Target (NYSE:TGT) is coming off of a remarkable year in 2020. For example, Target's sales growth of $15 billion in 2020 was more than its growth over the past 11 years combined. That's how impactful the effects of the coronavirus pandemic were on this discount retailer.

Not that it has been alone in reaping these kinds of benefits: Home Depot, Walmart, and Costco are all retailers that experienced surging sales related to the pandemic. However, this quarter may be the last in which these retailers benefit substantially from that tailwind. As more people are getting vaccinated against the coronavirus, states are easing business restrictions, giving consumers more options for where they can spend their money.

That's why when Target reports first-quarter earnings on Wednesday, May 19, comparable-sales figures are what investors -- and potential investors -- will need to know.

A miniature shopping cart in front of a laptop computer

Image source: Getty Images.

Can Target keep customers' interest as they gain spending options?

Impressively, in its fourth and most recent quarter, Target increased comparable sales by 20.5%. Overall revenue reached $28.3 billion, capping off an unprecedented year of 19.3% comparable-sales growth for the company. That kind of growth will almost certainly not be duplicated in 2021, as states ease business restrictions.

Still, accompanying the sales growth came market-share gains totaling about $9 billion in 2020. In other words, a large part of Target's revenue gains in 2020 was from its competitors and not solely because of the pandemic. That's important, because revenue resulting from market-share gains can be sustained longer than revenue from an unusual business environment.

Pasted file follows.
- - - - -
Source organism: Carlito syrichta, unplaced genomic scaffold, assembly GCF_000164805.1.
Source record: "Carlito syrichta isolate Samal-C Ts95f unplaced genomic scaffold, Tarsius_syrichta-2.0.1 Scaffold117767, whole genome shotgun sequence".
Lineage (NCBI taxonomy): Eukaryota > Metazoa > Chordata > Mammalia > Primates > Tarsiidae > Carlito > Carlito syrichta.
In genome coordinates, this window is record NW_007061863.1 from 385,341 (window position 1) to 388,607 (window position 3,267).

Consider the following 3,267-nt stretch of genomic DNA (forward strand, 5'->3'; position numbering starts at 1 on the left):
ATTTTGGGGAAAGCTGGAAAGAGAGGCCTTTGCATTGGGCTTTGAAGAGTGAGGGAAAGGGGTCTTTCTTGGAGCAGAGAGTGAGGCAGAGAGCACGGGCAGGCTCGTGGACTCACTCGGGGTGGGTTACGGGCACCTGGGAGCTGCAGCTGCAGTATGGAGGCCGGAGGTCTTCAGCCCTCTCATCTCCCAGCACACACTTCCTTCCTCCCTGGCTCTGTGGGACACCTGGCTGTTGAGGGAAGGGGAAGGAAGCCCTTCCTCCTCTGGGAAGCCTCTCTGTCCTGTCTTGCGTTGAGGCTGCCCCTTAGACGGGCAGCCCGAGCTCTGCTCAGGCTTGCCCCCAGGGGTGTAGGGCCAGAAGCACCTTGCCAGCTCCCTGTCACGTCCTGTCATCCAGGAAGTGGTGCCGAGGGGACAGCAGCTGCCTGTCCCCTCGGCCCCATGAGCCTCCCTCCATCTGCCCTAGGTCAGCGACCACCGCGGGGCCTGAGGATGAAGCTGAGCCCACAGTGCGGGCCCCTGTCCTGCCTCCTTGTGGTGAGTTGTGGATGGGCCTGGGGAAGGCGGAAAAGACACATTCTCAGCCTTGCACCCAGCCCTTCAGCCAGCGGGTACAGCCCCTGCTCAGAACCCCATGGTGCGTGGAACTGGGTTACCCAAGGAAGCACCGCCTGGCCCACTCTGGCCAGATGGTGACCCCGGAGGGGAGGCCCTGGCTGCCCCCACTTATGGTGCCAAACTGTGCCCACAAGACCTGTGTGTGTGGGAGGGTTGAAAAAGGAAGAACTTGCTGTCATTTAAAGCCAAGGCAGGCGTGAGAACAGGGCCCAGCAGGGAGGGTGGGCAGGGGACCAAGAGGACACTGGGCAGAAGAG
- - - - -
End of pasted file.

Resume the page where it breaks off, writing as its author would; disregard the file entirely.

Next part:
Moreover, large investments Target made several years ago are paying off today. For example, rather than spend money to build fulfillment centers, the company invested in upgrading its existing stores to expand capabilities. CEO Brian Cornell touched on this contrarian decision in the fourth-quarter conference call, saying:

"Instead, we went our own way, built a fulfillment model with our guests' local store at the center, and took the initiative on same-day. We could just as easily have constructed additional fulfillment centers and driven the shift to digital sales with more ship-to-home capacity, but as you know, the economics were terrible, and we wouldn't have been differentiated."

Customers are responding well to Target's investments. In addition to robust revenue growth, Target Circle, a free-to-join rewards program started two years ago, grew to reach 90 million members as of Jan. 30. The program will allow Target to closely observe those customers' shopping behavior and respond quickly to changes -- an ability that will prove useful in a year in which consumer behavior will readjust as pandemic restrictions continue to ease.

What this could mean for investors

Analysts on Wall Street expect Target to report quarterly revenue of $21.76 billion and earnings per share of $2.21, which would be increases of 14.3% and 375%, respectively. If the quarter plays out as expected, the revenue growth rate will be a slowdown from the previous quarter. Still, it will mean robust growth and could indicate a good start for 2021.

Target share prices are up 19.4% year to date -- partly due to investor optimism that the company can retain a large part of the customer spending it gained during the pandemic. But despite the share-price gains, the stock is trading at a reasonable 24 times trailing earnings. Investors looking for a stock they can buy and hold for the long term can add Target to their portfolios.

This article represents the opinion of the writer, who may disagree with the “official” recommendation position of a Motley Fool premium advisory service. We’re motley! Questioning an investing thesis -- even one of our own -- helps us all think critically about investing and make decisions that help us become smarter, happier, and richer.